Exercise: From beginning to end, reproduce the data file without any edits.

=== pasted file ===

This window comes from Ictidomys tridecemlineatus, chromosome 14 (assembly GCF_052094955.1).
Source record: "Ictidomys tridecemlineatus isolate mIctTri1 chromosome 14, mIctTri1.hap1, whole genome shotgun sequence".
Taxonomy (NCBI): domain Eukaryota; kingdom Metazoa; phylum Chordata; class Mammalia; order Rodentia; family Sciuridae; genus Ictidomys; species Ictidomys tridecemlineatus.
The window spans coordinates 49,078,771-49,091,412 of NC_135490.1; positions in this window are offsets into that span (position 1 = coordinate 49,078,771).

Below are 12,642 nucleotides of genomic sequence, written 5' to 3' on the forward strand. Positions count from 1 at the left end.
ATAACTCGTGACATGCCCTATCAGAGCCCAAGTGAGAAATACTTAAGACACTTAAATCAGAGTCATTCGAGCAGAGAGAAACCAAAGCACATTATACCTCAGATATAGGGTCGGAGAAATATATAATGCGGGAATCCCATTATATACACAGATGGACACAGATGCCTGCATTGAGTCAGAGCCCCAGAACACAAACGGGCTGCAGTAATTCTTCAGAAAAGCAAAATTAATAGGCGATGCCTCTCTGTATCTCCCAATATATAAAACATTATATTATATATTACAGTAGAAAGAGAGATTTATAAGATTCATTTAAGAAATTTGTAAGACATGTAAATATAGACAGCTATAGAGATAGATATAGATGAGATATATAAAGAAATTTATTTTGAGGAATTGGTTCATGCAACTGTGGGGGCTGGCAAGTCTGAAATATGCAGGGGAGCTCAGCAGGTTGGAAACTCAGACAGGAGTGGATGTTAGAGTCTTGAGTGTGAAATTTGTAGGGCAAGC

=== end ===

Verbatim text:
This window comes from Ictidomys tridecemlineatus, chromosome 14 (assembly GCF_052094955.1).
Source record: "Ictidomys tridecemlineatus isolate mIctTri1 chromosome 14, mIctTri1.hap1, whole genome shotgun sequence".
Taxonomy (NCBI): domain Eukaryota; kingdom Metazoa; phylum Chordata; class Mammalia; order Rodentia; family Sciuridae; genus Ictidomys; species Ictidomys tridecemlineatus.
The window spans coordinates 49,078,771-49,091,412 of NC_135490.1; positions in this window are offsets into that span (position 1 = coordinate 49,078,771).

Below are 12,642 nucleotides of genomic sequence, written 5' to 3' on the forward strand. Positions count from 1 at the left end.
ATAACTCGTGACATGCCCTATCAGAGCCCAAGTGAGAAATACTTAAGACACTTAAATCAGAGTCATTCGAGCAGAGAGAAACCAAAGCACATTATACCTCAGATATAGGGTCGGAGAAATATATAATGCGGGAATCCCATTATATACACAGATGGACACAGATGCCTGCATTGAGTCAGAGCCCCAGAACACAAACGGGCTGCAGTAATTCTTCAGAAAAGCAAAATTAATAGGCGATGCCTCTCTGTATCTCCCAATATATAAAACATTATATTATATATTACAGTAGAAAGAGAGATTTATAAGATTCATTTAAGAAATTTGTAAGACATGTAAATATAGACAGCTATAGAGATAGATATAGATGAGATATATAAAGAAATTTATTTTGAGGAATTGGTTCATGCAACTGTGGGGGCTGGCAAGTCTGAAATATGCAGGGGAGCTCAGCAGGTTGGAAACTCAGACAGGAGTGGATGTTAGAGTCTTGAGTGTGAAATTTGTAGGGCAAGC